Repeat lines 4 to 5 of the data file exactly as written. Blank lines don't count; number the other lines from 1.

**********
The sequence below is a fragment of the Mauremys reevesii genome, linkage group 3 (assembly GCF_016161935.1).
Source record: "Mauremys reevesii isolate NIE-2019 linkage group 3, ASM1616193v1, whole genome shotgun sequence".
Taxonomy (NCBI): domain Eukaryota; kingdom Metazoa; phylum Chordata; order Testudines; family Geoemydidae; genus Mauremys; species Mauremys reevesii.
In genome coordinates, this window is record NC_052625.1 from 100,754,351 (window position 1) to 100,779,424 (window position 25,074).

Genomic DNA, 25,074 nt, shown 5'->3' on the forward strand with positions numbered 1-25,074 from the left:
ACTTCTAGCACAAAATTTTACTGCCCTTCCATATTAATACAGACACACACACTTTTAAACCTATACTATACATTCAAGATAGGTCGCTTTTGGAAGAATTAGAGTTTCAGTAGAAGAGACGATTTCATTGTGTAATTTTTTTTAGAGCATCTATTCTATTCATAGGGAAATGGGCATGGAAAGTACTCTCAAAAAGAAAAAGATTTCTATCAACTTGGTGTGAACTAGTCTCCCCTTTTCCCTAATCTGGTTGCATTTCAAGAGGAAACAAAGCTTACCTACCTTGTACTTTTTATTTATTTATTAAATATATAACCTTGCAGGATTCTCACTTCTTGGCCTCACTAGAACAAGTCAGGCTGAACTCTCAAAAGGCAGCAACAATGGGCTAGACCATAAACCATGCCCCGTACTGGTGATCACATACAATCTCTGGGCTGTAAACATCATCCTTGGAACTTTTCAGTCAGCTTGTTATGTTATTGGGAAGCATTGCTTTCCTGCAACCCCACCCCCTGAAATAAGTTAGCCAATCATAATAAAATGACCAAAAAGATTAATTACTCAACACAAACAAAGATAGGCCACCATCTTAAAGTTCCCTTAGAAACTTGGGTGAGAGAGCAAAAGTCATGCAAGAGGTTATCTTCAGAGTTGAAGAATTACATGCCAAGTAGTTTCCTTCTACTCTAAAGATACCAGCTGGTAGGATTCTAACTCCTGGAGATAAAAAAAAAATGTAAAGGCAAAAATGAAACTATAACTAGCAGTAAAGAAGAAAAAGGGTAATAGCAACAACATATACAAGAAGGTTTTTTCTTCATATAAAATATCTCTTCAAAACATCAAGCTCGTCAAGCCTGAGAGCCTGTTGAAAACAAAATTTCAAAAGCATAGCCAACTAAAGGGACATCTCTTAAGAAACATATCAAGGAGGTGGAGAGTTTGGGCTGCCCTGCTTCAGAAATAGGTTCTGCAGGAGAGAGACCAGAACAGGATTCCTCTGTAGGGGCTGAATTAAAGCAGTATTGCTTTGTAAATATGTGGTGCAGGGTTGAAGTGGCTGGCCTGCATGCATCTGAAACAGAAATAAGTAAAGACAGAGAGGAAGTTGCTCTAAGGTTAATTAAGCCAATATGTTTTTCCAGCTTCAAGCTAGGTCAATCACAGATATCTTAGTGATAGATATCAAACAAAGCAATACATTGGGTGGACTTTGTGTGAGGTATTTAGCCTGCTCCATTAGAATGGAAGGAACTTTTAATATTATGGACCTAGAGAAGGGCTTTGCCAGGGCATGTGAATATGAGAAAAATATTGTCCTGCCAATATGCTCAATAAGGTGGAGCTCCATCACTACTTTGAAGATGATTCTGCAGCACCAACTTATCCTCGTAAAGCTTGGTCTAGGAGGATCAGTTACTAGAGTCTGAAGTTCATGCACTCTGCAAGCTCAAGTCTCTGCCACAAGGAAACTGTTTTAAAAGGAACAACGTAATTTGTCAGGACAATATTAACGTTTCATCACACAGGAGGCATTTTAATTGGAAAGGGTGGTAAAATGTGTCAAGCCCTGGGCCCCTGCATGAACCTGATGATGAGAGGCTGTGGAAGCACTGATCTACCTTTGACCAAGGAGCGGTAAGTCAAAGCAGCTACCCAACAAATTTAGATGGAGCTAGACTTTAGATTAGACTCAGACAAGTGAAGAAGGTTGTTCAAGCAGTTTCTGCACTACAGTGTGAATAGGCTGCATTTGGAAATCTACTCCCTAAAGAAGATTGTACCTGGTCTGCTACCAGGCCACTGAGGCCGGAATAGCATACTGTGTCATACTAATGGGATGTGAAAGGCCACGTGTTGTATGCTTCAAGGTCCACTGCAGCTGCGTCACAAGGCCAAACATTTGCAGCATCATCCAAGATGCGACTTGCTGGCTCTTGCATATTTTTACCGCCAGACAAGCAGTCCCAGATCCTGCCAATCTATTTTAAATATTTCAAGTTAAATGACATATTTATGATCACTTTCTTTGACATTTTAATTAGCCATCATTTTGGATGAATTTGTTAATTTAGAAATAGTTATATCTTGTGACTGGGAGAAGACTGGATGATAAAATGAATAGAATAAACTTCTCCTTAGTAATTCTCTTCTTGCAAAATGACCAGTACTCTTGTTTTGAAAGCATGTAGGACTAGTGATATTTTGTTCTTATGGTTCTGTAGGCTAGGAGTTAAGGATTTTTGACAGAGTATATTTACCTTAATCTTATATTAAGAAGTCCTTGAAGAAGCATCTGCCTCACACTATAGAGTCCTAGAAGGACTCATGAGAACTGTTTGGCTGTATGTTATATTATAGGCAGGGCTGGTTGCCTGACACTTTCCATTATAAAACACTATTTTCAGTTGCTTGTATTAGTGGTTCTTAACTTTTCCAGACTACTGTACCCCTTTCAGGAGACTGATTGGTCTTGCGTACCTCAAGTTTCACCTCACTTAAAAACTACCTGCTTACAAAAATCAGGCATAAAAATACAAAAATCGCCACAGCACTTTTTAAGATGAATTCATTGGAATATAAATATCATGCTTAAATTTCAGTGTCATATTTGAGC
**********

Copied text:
In genome coordinates, this window is record NC_052625.1 from 100,754,351 (window position 1) to 100,779,424 (window position 25,074).

Genomic DNA, 25,074 nt, shown 5'->3' on the forward strand with positions numbered 1-25,074 from the left: